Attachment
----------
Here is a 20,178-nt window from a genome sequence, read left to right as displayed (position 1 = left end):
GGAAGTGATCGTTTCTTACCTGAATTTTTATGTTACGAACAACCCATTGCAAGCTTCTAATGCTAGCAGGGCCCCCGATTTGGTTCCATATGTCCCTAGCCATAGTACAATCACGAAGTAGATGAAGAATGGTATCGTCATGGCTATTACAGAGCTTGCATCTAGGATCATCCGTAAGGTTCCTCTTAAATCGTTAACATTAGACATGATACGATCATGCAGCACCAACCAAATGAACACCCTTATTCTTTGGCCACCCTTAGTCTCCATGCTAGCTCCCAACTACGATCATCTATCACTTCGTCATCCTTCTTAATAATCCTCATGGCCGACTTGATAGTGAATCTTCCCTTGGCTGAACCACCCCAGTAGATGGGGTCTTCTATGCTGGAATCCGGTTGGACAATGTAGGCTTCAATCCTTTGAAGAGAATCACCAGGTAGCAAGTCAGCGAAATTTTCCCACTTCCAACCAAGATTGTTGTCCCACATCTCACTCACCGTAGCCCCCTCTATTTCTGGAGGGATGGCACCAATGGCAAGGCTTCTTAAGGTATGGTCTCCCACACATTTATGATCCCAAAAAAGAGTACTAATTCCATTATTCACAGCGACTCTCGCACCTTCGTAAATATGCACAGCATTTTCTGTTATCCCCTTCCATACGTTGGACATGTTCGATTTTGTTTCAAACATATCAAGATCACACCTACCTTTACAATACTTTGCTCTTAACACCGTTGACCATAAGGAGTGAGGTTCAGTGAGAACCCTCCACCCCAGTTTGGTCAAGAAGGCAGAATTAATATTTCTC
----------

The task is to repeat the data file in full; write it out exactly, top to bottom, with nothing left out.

Here is a 20,178-nt window from a genome sequence, read left to right as displayed (position 1 = left end):
GGAAGTGATCGTTTCTTACCTGAATTTTTATGTTACGAACAACCCATTGCAAGCTTCTAATGCTAGCAGGGCCCCCGATTTGGTTCCATATGTCCCTAGCCATAGTACAATCACGAAGTAGATGAAGAATGGTATCGTCATGGCTATTACAGAGCTTGCATCTAGGATCATCCGTAAGGTTCCTCTTAAATCGTTAACATTAGACATGATACGATCATGCAGCACCAACCAAATGAACACCCTTATTCTTTGGCCACCCTTAGTCTCCATGCTAGCTCCCAACTACGATCATCTATCACTTCGTCATCCTTCTTAATAATCCTCATGGCCGACTTGATAGTGAATCTTCCCTTGGCTGAACCACCCCAGTAGATGGGGTCTTCTATGCTGGAATCCGGTTGGACAATGTAGGCTTCAATCCTTTGAAGAGAATCACCAGGTAGCAAGTCAGCGAAATTTTCCCACTTCCAACCAAGATTGTTGTCCCACATCTCACTCACCGTAGCCCCCTCTATTTCTGGAGGGATGGCACCAATGGCAAGGCTTCTTAAGGTATGGTCTCCCACACATTTATGATCCCAAAAAAGAGTACTAATTCCATTATTCACAGCGACTCTCGCACCTTCGTAAATATGCACAGCATTTTCTGTTATCCCCTTCCATACGTTGGACATGTTCGATTTTGTTTCAAACATATCAAGATCACACCTACCTTTACAATACTTTGCTCTTAACACCGTTGACCATAAGGAGTGAGGTTCAGTGAGAACCCTCCACCCCAGTTTGGTCAAGAAGGCAGAATTAATATTTCTC